Plastic Bag Suicide

April 4, 2011

“A little sincerity is a dangerous thing, and a great deal of it is absolutely fatal.” -Oscar Wilde

My eyes slowly open the next morning, adjusting to the soft light peeking in through the windows. I’m wrapped around The Writer, my hand on his heart and our breathing in sync. I wish to myself that I could lie here forever just like this, before shutting my eyes once more.

A couple hours later, I wake up again and see that it’s past noon. I don’t move for several minutes more but finally convince myself to pull away from him. He pulls me back and squeezes my arm before letting me go. I quietly put my pants and shoes on and walk to my car. After starting the engine, I sit there for a moment, staring off through my sticky contacts and have a gentle revelation. I have feelings for The Writer, and they’re potentially serious.

As I merge onto the highway, I smile, realizing what I have to do. To make this friendship survive I’m going to have to take a plastic bag and wrap it around my feelings–seal off the oxygen supply. I have to suffocate them until, at the very least, they’re not noticeable. The ball’s in his court. Unfortunately, I don’t know the rules to this game.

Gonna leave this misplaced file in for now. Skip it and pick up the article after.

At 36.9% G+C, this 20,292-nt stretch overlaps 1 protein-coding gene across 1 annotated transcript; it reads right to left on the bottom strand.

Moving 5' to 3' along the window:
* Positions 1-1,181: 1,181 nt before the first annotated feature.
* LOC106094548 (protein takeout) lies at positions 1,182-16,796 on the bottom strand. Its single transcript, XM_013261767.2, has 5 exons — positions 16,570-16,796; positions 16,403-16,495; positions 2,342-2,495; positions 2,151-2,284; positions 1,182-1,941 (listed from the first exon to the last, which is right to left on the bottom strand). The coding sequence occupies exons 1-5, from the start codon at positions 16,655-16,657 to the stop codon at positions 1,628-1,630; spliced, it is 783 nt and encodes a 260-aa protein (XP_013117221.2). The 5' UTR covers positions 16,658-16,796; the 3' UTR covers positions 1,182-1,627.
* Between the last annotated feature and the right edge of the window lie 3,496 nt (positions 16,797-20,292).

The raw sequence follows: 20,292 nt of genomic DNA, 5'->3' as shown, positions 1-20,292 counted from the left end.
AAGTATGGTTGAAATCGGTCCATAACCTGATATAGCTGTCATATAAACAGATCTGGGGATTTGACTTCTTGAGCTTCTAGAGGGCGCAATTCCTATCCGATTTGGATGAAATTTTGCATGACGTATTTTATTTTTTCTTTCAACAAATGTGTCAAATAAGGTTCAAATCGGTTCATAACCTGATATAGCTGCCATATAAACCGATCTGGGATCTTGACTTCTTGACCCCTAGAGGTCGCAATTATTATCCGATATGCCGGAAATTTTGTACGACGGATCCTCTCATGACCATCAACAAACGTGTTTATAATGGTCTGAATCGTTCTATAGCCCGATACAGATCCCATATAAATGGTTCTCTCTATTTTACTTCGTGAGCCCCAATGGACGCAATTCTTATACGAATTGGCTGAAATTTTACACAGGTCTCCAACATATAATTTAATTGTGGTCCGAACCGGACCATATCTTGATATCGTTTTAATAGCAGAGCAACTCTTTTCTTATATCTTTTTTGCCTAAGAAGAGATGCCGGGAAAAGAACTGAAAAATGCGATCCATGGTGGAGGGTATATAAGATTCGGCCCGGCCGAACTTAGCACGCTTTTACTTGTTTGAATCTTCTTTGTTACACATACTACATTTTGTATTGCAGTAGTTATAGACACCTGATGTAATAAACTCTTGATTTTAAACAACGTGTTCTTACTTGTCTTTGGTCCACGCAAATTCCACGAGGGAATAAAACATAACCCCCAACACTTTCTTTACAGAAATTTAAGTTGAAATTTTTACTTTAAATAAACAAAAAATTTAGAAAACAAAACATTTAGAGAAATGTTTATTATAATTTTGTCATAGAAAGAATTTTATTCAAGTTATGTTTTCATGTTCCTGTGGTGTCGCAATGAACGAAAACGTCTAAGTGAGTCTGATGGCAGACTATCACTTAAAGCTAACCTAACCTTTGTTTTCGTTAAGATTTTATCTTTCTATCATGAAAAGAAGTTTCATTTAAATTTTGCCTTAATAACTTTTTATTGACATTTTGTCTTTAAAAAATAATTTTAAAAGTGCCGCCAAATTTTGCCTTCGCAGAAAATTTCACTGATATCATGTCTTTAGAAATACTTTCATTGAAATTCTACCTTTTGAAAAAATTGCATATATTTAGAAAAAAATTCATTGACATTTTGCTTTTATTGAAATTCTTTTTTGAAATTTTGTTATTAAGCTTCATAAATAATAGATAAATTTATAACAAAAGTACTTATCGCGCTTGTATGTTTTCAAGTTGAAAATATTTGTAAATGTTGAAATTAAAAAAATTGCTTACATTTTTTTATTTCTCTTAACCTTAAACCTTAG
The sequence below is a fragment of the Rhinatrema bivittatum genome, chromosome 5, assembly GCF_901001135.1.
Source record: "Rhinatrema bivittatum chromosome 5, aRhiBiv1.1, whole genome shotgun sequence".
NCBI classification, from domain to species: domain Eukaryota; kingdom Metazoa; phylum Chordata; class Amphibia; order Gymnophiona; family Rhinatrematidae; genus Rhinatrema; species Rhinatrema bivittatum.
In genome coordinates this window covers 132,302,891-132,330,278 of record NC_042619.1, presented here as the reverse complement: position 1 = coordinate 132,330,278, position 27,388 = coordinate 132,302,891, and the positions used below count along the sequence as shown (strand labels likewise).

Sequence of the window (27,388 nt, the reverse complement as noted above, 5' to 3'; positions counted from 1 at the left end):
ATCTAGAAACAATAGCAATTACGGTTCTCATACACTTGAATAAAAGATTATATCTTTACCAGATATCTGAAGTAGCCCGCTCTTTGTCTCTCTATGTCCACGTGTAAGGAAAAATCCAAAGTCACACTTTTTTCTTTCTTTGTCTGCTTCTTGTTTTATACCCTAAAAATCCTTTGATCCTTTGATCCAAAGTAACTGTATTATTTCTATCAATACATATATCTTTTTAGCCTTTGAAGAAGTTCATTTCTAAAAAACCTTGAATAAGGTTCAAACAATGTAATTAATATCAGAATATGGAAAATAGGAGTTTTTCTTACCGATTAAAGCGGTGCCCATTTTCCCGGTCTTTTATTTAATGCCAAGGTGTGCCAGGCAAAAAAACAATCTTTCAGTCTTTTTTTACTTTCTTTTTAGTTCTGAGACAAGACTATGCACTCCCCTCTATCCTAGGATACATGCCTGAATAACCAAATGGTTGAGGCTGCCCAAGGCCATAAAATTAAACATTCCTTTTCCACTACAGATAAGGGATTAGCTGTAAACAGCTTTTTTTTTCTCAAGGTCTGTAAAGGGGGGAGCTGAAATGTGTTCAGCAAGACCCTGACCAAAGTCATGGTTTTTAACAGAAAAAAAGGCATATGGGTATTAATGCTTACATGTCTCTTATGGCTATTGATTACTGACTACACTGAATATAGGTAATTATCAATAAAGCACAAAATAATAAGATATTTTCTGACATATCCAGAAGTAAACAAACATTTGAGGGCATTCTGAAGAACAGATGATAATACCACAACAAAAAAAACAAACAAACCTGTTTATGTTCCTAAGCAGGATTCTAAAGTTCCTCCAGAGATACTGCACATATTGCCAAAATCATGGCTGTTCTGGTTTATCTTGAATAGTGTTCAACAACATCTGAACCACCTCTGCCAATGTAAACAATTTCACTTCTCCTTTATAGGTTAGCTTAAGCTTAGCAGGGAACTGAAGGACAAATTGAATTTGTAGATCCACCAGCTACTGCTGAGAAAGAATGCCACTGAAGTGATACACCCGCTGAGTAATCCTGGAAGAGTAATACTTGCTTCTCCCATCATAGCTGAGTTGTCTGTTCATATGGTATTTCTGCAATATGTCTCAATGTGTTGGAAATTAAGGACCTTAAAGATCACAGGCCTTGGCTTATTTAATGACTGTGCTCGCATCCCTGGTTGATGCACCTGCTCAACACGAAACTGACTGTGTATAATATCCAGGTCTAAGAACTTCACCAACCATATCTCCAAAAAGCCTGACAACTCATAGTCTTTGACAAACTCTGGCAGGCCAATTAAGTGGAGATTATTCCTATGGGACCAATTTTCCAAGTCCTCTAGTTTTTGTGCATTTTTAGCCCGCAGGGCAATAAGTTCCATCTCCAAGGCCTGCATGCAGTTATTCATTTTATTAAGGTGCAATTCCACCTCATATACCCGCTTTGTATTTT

XXXX (or The Ecstasy And The Agony)

March 17, 2011

“Anybody can be good in the country. There are no temptations there.” -Oscar Wilde

It’s Wednesday, and I receive a text from my new friends, the gay couple: “Thanks for everything last night. We had so much fun!” “It was my pleasure,” I text back. They’re response? “We’ll have to treat you to dinner sometime. Or maybe some E,” so we make plans for the weekend. Now, I’m not a huge proponent of drugs (although I used to be) and haven’t done much more than smoke pot in the last year. Also, I haven’t ever actually tried ecstasy proper, but I have used its closely-related cousin Molly, which, despite my mixed history with drug use, was wildly beneficial to my mental state, even after the immediate effects wore off. This is a concept a lot of people misunderstand about drugs. There are the active effects and then the residual chemical changes that your body is left with for better or for worse. Besides, E, X, ecstasy, Molly, whatever you want to call it, has roots in psychiatric treatment in which people, who were psychologically crippled by tragic events were able to confront their life’s darkest moments after ingesting the substance.